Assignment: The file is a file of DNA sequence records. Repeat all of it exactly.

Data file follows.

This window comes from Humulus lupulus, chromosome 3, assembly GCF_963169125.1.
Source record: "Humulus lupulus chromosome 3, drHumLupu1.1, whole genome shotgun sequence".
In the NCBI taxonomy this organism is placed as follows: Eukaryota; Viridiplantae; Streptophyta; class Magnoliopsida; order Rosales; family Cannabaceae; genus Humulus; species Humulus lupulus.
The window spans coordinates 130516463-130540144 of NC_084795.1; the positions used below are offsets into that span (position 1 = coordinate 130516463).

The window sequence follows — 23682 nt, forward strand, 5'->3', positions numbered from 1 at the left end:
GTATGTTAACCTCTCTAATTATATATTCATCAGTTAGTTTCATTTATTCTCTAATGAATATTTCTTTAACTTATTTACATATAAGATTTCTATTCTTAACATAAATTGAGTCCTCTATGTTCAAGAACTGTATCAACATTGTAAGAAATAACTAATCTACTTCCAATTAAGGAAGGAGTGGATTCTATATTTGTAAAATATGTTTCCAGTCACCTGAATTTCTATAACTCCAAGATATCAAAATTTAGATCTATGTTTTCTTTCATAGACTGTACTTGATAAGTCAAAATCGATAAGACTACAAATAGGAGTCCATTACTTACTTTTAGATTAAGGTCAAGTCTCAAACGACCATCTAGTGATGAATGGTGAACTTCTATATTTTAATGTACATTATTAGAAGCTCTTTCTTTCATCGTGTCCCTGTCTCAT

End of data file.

This window comes from Humulus lupulus, chromosome 3, assembly GCF_963169125.1.
Source record: "Humulus lupulus chromosome 3, drHumLupu1.1, whole genome shotgun sequence".
In the NCBI taxonomy this organism is placed as follows: Eukaryota; Viridiplantae; Streptophyta; class Magnoliopsida; order Rosales; family Cannabaceae; genus Humulus; species Humulus lupulus.
The window spans coordinates 130516463-130540144 of NC_084795.1; the positions used below are offsets into that span (position 1 = coordinate 130516463).

The window sequence follows — 23682 nt, forward strand, 5'->3', positions numbered from 1 at the left end:
GTATGTTAACCTCTCTAATTATATATTCATCAGTTAGTTTCATTTATTCTCTAATGAATATTTCTTTAACTTATTTACATATAAGATTTCTATTCTTAACATAAATTGAGTCCTCTATGTTCAAGAACTGTATCAACATTGTAAGAAATAACTAATCTACTTCCAATTAAGGAAGGAGTGGATTCTATATTTGTAAAATATGTTTCCAGTCACCTGAATTTCTATAACTCCAAGATATCAAAATTTAGATCTATGTTTTCTTTCATAGACTGTACTTGATAAGTCAAAATCGATAAGACTACAAATAGGAGTCCATTACTTACTTTTAGATTAAGGTCAAGTCTCAAACGACCATCTAGTGATGAATGGTGAACTTCTATATTTTAATGTACATTATTAGAAGCTCTTTCTTTCATCGTGTCCCTGTCTCAT